Watch: COVID-19: UK's R number rises slightly to between 0.9 and 1
The UK’s R number has crept up to between 0.9 and 1.0, according to the government’s Scientific Advisory Group for Emergencies (Sage).
It means every 10 people who are infected with the coronavirus will infect between 9 and 10 other people on average.
The figure marks a small change from the previous week, when the R number for the UK was between 0.8 and 1.0, with the growth rate range at -3% to -1%.
This week, the growth rate was recorded as -2% to 0%.
This means the number of new infections was shrinking by between 0% and 2% every day.
An R number above 1 means the outbreak is growing – below 1 indicates it is shrinking.
However, the statistics are not a completely up to date measure. Data is taken from positive cases, hospitalisations and deaths, among other sources, which can sometimes take weeks to fully reflect how the virus is spreading.
Earlier on Friday, the Office for National Statistics (ONS) found infections have decreased in England as a whole except London, where they have increased.
There were 481,500 people in England with coronavirus on average between 29 November and 5 December, or one in every 115 people, the ONS reported.
It was the first time the total amount of cases fell below 500,000 since October.
The latest data comes ahead of the review of England’s local tiered restrictions. There has been speculation that London will be plunged into Tier 3 amid rising cases.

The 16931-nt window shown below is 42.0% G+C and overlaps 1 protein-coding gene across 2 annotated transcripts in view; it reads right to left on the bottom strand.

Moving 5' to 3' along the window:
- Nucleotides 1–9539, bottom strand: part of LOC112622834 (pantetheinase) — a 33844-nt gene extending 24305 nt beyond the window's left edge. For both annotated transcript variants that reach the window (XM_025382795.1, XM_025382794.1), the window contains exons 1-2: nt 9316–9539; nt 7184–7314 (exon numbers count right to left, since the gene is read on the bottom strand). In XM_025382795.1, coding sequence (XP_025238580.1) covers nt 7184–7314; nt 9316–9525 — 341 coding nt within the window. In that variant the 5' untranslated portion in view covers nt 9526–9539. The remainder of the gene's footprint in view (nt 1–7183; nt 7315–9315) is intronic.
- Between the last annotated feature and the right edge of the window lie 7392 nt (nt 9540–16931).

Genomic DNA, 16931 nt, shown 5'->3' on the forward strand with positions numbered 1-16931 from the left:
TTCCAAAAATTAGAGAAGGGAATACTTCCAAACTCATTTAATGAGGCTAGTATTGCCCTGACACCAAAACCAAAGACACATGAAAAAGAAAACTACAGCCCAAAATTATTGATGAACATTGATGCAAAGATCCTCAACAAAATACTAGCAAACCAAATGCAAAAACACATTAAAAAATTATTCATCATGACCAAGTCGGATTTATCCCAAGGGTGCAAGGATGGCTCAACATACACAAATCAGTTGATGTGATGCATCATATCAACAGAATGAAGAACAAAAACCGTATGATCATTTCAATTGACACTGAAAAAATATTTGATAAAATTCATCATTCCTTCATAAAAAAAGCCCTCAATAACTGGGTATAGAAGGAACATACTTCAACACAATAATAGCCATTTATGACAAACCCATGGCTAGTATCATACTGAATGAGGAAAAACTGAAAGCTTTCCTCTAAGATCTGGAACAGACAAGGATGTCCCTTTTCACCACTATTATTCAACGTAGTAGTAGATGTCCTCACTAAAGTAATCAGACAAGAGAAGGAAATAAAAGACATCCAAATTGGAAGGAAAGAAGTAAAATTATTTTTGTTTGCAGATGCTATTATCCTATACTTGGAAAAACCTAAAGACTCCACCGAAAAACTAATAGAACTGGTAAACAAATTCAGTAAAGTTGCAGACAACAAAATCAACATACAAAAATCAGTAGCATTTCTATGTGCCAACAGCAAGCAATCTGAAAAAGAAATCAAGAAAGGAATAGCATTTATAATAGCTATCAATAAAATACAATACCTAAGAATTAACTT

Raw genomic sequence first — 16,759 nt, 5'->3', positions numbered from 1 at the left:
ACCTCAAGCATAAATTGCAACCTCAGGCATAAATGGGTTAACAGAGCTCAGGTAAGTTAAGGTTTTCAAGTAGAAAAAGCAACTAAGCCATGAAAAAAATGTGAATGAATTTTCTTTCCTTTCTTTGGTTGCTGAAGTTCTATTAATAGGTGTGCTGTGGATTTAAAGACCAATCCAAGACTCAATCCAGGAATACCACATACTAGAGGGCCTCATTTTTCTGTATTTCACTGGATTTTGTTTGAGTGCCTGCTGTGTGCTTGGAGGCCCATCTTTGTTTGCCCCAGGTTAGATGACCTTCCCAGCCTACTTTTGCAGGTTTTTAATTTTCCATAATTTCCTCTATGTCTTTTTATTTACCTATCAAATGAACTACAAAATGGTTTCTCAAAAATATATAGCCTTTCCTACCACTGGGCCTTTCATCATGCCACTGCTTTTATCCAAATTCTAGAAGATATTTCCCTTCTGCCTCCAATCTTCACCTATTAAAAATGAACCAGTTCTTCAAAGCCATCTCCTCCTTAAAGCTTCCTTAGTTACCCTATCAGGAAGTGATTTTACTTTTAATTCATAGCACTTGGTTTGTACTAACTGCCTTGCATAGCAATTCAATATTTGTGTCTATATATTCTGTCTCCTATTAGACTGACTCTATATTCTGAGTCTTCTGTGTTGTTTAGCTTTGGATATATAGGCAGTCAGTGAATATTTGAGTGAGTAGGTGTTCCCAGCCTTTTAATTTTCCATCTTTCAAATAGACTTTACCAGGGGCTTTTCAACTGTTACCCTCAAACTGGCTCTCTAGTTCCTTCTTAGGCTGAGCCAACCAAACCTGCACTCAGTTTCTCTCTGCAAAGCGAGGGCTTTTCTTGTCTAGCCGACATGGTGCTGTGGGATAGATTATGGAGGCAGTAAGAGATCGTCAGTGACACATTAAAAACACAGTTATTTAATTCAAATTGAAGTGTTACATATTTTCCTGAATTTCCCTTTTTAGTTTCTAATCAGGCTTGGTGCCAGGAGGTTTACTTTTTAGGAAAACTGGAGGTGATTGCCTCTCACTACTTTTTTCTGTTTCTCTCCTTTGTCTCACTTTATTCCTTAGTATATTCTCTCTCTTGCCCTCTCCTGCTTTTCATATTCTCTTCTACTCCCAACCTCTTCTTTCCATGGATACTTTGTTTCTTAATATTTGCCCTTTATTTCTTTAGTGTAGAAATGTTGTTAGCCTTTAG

The Liverpool City Region was the first local area put under Tier 3 restrictions when it was moved into the bracket on 14 October.
It was then put into the national lockdown before emerging in Tier 2. The area was also chosen for a mass testing programme.
Tiers are reviewed every two weeks, so any changes made on 16 December should be in place for Christmas and the rest of the year.
Across England, the R number range is estimated to be 0.8 and 1. London, the East of England and the South East all have the highest ranges at 0.9-1.
The South West, which includes Cornwall, the only region in mainland England that in Tier 1, has a range of 0.8-1, while all other regions have the higher end of their estimates below 1.
The other nations of the UK have seen mixed fortunes.
Scotland softened some of its local restrictions, with areas like Glasgow and Stirling moving from the toughest tier – level four – down to level three, allowing non-essential shops to reopen.
Wales, which adopted a firebreak lockdown to curb cases, has now moved to online learning for its secondary schools.
Northern Ireland has seen non-essential businesses reopen after a two-week circuit breaker lockdown, which first minister Arlene Foster said gave the nation’s executive “headroom” to allow some businesses to return.
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